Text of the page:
August in Bakersfield means it's time for scorching summer temperatures, one last family vacation and everyone's favorite activity: back-to-school shopping.

School is almost in session, which means students, teachers and parents are heading to local retailers to get all the supplies on their list. On Thursday, several shoppers were in it's-almost-time-for-school mode while browsing through the back-to-school display at the Northwest Promenade Target.

Carly Rhodes, a supervisor at Cal State Bakersfield, has been through back-to-school shopping several times, not only with her own elementary-aged children, but previously as a teacher at Bakersfield City and Panama-Buena Vista school districts. 

"I would always buy bulk of notebooks and other supplies for kids who didn't have it," she said. "Schools do provide you with supplies, but sometimes you want to have certain things in your class."

Rhodes said she used to spend anywhere between $300 to $400 on school supplies for her students. 

Because she isn't in the classroom anymore, things have changed. She focuses more on her children's back-to-school shopping, which typically comes out to $250 when she buys clothes, supplies and other necessary items. She finished all her shopping in July, but she was browsing through displays with her daughter to see if there was anything she missed.

Target Store Director Yesenia Ramirez said the back-to-school display is a favorite among customers.

"Any time we start assembling the section they look at what's new," she said. "Items start to fly, our guests love it."

Many shoppers, such as Rebecca Been, used a teacher or school district generated supply list to help them know exactly what their children need in class. For her third grade son, Blake, teachers recommend a sturdy backpack, a set of multiplication flash cards, a few glue sticks and crayons and colored pencils.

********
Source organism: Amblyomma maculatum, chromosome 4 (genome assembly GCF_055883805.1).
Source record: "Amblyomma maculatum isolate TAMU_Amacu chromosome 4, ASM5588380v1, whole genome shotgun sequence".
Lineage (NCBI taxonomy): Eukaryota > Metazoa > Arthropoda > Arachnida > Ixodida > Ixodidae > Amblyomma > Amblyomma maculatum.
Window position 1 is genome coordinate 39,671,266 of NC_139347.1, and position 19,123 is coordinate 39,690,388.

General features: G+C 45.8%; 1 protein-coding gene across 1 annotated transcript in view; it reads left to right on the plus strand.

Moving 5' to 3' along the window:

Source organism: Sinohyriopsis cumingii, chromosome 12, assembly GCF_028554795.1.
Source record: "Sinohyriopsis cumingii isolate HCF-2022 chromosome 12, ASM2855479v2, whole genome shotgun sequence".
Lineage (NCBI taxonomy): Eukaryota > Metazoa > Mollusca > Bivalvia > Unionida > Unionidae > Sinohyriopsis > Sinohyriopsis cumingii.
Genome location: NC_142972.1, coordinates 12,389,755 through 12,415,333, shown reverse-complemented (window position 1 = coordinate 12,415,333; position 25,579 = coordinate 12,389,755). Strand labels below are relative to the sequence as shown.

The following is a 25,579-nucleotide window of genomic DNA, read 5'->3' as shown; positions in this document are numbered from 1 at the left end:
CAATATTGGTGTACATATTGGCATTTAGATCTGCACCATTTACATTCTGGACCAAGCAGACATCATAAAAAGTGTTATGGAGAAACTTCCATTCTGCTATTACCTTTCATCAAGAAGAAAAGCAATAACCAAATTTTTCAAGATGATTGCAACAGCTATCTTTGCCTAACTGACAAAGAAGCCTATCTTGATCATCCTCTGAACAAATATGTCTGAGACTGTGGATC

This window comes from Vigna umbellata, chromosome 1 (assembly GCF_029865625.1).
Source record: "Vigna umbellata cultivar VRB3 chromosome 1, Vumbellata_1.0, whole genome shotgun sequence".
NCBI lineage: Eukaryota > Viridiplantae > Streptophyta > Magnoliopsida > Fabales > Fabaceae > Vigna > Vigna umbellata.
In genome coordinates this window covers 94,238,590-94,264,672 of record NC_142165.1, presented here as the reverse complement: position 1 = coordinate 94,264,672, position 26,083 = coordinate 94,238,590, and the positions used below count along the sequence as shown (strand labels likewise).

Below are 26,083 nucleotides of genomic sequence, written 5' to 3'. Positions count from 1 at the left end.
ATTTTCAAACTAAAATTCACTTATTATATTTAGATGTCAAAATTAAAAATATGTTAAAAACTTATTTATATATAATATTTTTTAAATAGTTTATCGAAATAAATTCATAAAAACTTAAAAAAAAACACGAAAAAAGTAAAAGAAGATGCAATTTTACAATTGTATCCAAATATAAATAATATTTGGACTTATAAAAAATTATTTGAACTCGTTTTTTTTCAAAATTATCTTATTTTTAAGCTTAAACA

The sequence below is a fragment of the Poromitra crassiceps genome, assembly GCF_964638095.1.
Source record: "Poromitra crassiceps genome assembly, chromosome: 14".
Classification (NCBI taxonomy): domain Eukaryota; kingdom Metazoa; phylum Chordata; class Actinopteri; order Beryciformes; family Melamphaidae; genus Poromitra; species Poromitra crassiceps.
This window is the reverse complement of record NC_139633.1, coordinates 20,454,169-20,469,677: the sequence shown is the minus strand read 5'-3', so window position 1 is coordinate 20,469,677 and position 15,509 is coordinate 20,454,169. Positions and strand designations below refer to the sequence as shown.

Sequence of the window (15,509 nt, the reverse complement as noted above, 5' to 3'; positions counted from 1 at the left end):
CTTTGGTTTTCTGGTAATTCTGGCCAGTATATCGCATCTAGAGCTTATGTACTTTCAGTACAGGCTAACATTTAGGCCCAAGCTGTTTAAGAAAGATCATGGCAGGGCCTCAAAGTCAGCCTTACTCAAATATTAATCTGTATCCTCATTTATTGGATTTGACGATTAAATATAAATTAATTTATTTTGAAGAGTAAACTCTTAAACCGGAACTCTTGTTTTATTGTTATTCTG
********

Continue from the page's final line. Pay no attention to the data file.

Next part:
"It's helpful because you know you're getting useful things," Been said. "My son that's in the eighth grade, there's no list but we basically know what to get."

Been is also a librarian in the Norris School District, so she was shopping for a few folders for new students. 

In a recent survey conducted by TopCashback.com, a cross-section of 1,243 adults were polled and found that 41 percent plan to spend up to $500 per child.

Been quickly said she would be spending nowhere close to that amount. All together, she expects to spend about $100 for her sons' supplies.

The rise in online shopping has helped some parents and teachers save a few extra bucks on clothing and supplies. Though Bakersfield residents Courtney Eckard and her son, Lennox, who will begin his sophomore year at Centennial High School on Aug. 14, were shopping for basic supplies — mechanical pencils, lead and notebooks — in the store Thursday, she has utilized Amazon for previous purchases. 

"I used to knock out all the shopping online," she said. "You don't have to worry about hoping (items are) in stock and sometimes it's cheaper. I have four kids so that helps."

With the first day of school quickly approaching, Lennox Eckard said he's "not really nervous" about what sophomore year will bring.

"I've been doing the same thing for nine years so I'm used to it," he said.

Fourth grader Emily Hager said she's looking forward to the start of the school year, where she will be in a third and fourth grade combination class, but she also feels some butterflies.

"There's a lot of people around in class and new people too," she said.

Family friend Denise Ashcraft, who is also a substitute teacher at the Panama-Buena Vista School District, reassured Hager it would be alright and shared first day memories of her own.

"The first day of school outfit was picked out a month in advance," Ashcraft laughed. "With my own kids I made sure all the clothes were washed ahead of time."

(0) comments

Welcome to the discussion.

Keep it Clean. Please avoid obscene, vulgar, lewd, racist or sexually-oriented language.
PLEASE TURN OFF YOUR CAPS LOCK.
Don't Threaten. Threats of harming another person will not be tolerated.
Be Truthful. Don't knowingly lie about anyone or anything.
Be Nice. No racism, sexism or any sort of -ism that is degrading to another person.
Be Proactive. Use the 'Report' link on each comment to let us know of abusive posts.
Share with Us. We'd love to hear eyewitness accounts, the history behind an article.